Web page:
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White Fox asked an interesting question in her interview. How do we know that the majority is right and normal? She looks at living with a diagnosis as another part of life. If we lived in a world with no eyes, “a human being that could see would be the disabled and not normal. For me, being Bipolar is my normal state of mind,” according to White Fox.

The philosophy that White Fox uses in her own life is simple and effective. In this moment she knows no other way to exist. She has never been another person. In the end, White Fox is true to who she is and not to her diagnosis.

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The daily struggles of being Bipolar doesn’t bother White Fox. She chooses to keep on living. She would rather do things in her life, and moving on. Her reasons? If she let being Bipolar run her life, White Fox would always find herself in a place she doesn’t like.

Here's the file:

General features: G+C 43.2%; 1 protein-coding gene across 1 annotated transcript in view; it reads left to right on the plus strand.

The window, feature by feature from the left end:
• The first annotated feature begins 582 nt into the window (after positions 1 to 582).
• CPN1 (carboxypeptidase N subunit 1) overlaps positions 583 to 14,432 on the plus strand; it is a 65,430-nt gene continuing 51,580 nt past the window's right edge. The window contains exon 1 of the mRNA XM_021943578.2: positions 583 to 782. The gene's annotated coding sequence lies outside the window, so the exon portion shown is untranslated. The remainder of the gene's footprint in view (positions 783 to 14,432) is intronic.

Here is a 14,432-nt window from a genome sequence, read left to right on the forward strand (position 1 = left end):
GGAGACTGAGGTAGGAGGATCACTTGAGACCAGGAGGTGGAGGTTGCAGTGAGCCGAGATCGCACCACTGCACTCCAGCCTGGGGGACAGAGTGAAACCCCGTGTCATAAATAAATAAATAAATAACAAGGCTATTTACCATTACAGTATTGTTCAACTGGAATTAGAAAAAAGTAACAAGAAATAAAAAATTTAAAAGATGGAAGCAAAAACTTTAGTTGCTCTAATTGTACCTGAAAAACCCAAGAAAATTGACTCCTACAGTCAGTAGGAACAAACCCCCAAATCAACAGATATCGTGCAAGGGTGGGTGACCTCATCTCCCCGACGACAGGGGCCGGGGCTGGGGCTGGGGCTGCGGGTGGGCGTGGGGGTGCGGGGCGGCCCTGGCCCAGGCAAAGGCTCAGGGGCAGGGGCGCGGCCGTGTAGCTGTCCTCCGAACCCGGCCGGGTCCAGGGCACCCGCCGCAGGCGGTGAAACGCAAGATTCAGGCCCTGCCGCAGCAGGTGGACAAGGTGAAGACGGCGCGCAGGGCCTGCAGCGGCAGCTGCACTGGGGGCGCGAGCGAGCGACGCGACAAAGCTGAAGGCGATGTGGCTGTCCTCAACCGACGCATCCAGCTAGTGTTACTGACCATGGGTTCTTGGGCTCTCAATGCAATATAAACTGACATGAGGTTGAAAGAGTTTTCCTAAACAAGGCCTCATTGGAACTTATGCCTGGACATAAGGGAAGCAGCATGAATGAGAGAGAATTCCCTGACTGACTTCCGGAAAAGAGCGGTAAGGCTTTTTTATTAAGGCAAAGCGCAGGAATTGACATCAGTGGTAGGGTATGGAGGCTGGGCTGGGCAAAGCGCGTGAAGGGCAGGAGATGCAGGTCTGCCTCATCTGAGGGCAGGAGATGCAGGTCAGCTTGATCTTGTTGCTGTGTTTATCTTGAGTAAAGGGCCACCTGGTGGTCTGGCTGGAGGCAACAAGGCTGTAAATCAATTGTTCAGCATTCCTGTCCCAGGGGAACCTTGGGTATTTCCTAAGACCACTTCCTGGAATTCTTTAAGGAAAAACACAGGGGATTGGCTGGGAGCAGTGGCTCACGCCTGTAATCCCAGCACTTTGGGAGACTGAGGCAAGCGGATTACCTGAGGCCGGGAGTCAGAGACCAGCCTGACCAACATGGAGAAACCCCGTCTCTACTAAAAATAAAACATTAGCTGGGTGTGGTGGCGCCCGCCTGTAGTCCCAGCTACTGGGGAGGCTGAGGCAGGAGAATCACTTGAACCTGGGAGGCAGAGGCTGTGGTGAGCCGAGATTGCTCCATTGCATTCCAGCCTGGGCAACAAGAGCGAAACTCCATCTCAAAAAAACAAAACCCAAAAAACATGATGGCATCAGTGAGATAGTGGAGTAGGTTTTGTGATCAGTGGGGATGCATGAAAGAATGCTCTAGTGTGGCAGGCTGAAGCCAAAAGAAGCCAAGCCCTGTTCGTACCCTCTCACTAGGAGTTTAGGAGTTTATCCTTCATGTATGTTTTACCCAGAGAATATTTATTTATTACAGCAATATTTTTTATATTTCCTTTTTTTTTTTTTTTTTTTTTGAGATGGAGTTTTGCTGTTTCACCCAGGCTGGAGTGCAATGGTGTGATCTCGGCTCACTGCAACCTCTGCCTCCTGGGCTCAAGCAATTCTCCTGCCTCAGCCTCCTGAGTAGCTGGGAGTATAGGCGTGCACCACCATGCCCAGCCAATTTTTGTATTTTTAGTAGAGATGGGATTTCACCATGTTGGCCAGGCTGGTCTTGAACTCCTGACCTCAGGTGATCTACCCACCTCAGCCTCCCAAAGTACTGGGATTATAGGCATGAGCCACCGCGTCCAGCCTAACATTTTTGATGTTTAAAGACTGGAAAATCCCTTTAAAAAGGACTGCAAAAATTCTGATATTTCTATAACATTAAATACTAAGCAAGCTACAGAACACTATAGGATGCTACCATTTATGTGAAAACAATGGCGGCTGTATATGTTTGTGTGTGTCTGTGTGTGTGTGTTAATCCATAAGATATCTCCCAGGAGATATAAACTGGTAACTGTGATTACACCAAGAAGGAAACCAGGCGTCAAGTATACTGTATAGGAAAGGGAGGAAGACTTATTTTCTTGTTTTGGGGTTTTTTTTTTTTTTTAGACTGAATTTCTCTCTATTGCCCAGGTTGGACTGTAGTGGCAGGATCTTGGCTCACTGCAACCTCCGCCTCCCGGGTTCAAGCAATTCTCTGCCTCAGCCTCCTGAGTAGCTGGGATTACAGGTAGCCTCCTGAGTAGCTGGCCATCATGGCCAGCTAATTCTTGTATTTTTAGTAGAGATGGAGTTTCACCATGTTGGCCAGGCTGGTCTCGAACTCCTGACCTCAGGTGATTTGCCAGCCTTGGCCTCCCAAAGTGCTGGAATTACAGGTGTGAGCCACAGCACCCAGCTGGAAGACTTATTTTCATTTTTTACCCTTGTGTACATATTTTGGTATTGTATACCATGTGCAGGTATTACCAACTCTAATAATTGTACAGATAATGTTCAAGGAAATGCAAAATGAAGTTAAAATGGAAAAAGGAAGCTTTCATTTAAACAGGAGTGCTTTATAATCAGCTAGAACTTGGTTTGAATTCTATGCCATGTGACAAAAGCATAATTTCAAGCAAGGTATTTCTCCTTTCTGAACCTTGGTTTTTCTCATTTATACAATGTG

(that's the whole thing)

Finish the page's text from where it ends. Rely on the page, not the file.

“I would be standing in a puddle feeling bad about being there. It would be as if there is no other way out of it than making a step or jump out. I would stay numb, there would be no chance to improve my situation.”

The area that being Bipolar affects White Fox’s life is in her personal relationships. She admits that when she is down she can be very cruel with her words. It affects those around her. To her people get tired of her drama.

In her life, it is the little things that make life worth living that oppose the negatives of a diagnosis. White Fox chooses to focus on the happiness of her daughter and the people she cares most about in this world.

“Life is short. I think how much I have to manage my daughter, give her everything, and make changes in the world. So that, when I die, I would have left a footprint, and my life would not be in vain.”

White Fox considers her blog as not a mental health blog exactly. It is more an LGBTQ blog that focuses on her own daily struggles and thoughts. White fox likes to read the blogs of others so that she feels less alone when she is seeking comfort in her own life. When her mind goes to the bad places that depression takes a person, and when she feels like she has to self-harm, she can read the stories of others to bring herself back to center.